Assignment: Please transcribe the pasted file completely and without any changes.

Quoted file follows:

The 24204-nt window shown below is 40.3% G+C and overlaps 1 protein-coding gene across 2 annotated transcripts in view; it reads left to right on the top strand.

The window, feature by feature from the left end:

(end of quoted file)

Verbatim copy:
The 24204-nt window shown below is 40.3% G+C and overlaps 1 protein-coding gene across 2 annotated transcripts in view; it reads left to right on the top strand.

The window, feature by feature from the left end: